“How does a show get canceled this many times on this many networks?” That’s irreverent robot Bender making one of many in-jokes as Matt Groening and David X. Cohen’s hilarious animated cult comedy emerges from hibernation after 10 years for a long-awaited 11th season of gag-filled futuristic farce. (The series previously aired on Fox and Comedy Central before finding new life on the streamer.) The opener brings Fry, Leela and the rest of the gang into the year 3023, with former delivery boy Fry declaring a new life goal: to watch every TV show ever made, with the help of newfangled bingeing goggles. Even a professional TV watcher could tell him that’s a bad idea. (Pro tip: Freeze frame Fry’s TV screen to enjoy the plethora of mock TV-show titles worthy of a Mad magazine parody, samples including “Better Call Cthulu,” “Alien vs. Predator vs. Bluey,” “Fleaborg” and “TCU Hypnotoads vs. Georgia Bulldogs.”)
Son of a Critch
Missing the 1980s now that The Goldbergs is history? This low-key charmer of a Canadian import, based on the coming-of-age memoir of comedy writer and actor Mark Critch (who narrates and plays his own dad), provides a gentler dose of ’80s-era family-sitcom nostalgia. It’s set in 1986 Newfoundland (“the middle of nowhere”), where 11-year-old Mark (Benjamin Evan Ainsworth) is entering junior high with high anxiety. He’s an old soul whose idea of a good time is attending wakes with his irascible grandpa (scene-stealer Malcolm McDowell) and quoting Don Rickles, which makes him an odd boy out in the bullying schoolyard. His gossipy mom (Claire Rankin) tells Mark to “just be yourself,” which would be easier if he knew who he was.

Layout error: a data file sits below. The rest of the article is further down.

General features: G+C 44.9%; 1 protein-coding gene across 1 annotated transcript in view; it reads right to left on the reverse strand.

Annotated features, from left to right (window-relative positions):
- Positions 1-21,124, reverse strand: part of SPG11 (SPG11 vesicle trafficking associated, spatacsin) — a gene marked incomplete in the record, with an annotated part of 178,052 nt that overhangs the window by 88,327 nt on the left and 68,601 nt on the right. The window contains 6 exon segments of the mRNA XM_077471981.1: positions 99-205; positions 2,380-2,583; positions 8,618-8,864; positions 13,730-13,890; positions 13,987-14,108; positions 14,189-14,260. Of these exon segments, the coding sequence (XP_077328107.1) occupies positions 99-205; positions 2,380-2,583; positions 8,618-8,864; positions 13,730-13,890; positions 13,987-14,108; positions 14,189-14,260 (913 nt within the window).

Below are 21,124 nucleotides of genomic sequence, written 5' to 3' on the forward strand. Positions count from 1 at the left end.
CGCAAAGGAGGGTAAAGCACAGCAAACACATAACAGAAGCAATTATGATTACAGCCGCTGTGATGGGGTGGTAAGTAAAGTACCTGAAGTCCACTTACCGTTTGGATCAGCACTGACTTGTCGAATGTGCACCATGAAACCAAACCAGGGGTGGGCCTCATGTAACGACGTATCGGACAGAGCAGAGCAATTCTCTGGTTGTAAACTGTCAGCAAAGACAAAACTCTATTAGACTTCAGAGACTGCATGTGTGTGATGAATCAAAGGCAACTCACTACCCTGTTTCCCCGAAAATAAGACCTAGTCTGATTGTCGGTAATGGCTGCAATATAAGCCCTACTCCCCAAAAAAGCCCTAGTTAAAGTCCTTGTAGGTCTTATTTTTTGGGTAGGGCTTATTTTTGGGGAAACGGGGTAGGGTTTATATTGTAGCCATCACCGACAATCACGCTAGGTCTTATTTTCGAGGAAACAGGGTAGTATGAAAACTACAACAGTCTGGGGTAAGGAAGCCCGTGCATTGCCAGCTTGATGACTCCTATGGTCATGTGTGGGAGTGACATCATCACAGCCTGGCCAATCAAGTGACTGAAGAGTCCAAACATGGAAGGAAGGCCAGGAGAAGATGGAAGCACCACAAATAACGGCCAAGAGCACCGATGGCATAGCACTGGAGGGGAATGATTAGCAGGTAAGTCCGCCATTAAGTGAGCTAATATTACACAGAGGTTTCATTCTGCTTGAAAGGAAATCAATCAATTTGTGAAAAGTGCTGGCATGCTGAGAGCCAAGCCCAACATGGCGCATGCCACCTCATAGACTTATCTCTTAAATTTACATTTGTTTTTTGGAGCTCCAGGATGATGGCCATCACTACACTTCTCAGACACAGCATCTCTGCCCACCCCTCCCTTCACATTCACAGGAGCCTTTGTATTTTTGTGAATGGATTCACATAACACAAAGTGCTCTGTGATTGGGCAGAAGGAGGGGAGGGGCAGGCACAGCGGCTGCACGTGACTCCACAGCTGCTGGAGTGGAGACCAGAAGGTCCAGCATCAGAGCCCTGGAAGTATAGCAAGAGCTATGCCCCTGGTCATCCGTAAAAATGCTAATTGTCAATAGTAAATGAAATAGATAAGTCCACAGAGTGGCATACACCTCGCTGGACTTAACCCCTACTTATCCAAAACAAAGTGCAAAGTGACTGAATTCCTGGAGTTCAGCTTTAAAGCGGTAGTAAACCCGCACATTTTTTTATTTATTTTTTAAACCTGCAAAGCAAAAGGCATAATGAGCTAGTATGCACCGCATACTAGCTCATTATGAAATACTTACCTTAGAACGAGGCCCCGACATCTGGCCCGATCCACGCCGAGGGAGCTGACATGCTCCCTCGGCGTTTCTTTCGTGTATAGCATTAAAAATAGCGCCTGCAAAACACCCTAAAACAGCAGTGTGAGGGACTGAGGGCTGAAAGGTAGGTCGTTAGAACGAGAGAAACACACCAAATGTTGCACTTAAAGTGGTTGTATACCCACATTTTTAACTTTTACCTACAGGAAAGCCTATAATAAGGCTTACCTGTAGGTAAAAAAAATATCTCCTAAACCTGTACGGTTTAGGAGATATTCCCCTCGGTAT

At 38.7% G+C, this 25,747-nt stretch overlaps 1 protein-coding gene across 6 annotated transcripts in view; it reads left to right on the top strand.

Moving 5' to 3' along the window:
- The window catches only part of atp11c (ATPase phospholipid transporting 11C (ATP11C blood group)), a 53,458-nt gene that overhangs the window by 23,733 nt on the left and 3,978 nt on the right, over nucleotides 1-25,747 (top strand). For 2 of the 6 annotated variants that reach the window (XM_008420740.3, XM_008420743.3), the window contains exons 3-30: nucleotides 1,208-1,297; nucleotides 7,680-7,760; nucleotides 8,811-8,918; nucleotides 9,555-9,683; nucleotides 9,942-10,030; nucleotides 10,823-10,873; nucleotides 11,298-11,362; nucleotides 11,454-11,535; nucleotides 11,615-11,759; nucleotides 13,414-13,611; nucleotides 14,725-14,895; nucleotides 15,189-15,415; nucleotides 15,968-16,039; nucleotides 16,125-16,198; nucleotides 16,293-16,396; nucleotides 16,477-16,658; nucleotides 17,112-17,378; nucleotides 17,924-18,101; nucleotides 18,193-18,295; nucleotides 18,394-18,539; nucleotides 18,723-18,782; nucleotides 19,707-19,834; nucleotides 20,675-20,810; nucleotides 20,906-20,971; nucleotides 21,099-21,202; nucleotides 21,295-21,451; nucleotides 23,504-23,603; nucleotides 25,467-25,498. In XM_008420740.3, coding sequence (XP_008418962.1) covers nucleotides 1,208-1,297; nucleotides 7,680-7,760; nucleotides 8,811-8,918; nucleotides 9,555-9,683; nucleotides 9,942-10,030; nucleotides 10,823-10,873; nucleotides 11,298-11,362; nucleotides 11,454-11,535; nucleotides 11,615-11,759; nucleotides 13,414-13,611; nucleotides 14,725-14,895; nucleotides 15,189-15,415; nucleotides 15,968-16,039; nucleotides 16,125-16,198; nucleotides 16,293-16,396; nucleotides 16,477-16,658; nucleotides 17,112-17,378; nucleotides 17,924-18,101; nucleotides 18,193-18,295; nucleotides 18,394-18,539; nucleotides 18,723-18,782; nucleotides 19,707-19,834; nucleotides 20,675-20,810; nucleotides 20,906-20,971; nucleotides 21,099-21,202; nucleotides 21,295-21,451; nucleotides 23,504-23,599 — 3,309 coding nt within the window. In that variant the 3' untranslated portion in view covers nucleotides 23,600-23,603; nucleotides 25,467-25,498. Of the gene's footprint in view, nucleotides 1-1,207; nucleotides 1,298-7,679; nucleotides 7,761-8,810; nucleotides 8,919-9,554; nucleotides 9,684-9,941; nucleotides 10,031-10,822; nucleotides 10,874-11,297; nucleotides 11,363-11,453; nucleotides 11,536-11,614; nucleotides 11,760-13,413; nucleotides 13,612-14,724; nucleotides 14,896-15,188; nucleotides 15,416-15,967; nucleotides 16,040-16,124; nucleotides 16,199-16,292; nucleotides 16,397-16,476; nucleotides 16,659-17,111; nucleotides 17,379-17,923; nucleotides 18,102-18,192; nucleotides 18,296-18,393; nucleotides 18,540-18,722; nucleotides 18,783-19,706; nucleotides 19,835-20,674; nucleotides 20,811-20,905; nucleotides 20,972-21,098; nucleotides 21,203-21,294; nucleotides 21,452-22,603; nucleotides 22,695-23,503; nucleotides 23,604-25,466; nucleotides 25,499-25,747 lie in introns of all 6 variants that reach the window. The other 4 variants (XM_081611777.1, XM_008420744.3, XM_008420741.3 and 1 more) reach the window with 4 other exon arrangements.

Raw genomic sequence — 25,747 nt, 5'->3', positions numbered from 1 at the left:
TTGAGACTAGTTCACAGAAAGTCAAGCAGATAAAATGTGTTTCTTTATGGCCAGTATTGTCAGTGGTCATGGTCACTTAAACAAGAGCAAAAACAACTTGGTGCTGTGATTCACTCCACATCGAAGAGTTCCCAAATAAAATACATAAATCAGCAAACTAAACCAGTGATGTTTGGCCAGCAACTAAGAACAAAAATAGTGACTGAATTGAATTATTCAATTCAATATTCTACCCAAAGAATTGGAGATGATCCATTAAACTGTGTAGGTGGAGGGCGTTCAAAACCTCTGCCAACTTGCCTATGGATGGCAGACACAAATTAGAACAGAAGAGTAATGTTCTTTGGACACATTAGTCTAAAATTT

Children Ruin Everything
Previously seen on The Roku Channel, and less edgy (and profane) than FX’s Breeders, this comedy from Canada stars Hawaii Five-0’s Meaghan Rath as harried stay-at-home mom Astrid, who believes she’s ready to return to the workplace after four years and two kids. She has the support, mostly, of husband James (Aaron Abrams), whose own boss wishes he would dress more professionally—less like a dad. But how will he react when she confesses she’d like to have another baby to “complete” the family?
The Golden Boy
A two-part documentary (concluding Tuesday) gives boxing great Oscar De La Hoya, now 50, the opportunity to tell his story in his own words. With commentary from family, associates and a few of his exes, he speaks of triumph—rising from East Los Angeles to win Olympic gold in 1992 (fulfilling his late mother’s dream) and 11 titles in six different weight classes—but also of a darker reality beneath the glittery façade of fame and fortune.
Unknown: Killer Robots
The far-reaching docuseries concludes with “Cosmic Time Machine,” spotlighting the scientists and engineers involved in developing and launching NASA’s James Webb Space Telescope, described as “our next giant leap in our search for life” and the birth of the universe. It’s impossible not to share their enthusiasm for cracking more mysteries of the cosmos.
INSIDE MONDAY TV:
- Great White Fight Club (8/7c, Discovery): Shark Week continues with experts in the waters of New Zealand seeking evidence of the dominance of female great whites. Followed by Monster of Bermuda Triangle (9/8c) and Alien Sharks: Strange New Worlds (10/9c).
- The Bachelorette (8/7c, ABC): Now at an earlier time, the looking-for-love reality series takes Charity Lawson and her six remaining swains through New Orleans before she decides who’ll stick around for the hometown visits.
- Cruel Summer (10/9c, Freeform): Luke (Griffin Gluck) takes stock of his teenage life, his tangled relationships, and the pressure of living up to the “Chambers” name.
- Eat Your Catfish (10/9c, PBS): This POV documentary has a uniquely affecting point-of-view: that of Kathryn, a mother living with late-stage ALS who is determined to make it to her daughter’s wedding day. Her son Noah Amir Ariomand is one of the film’s co-directors and producers, candidly showing the toll the disease also takes on family caregivers.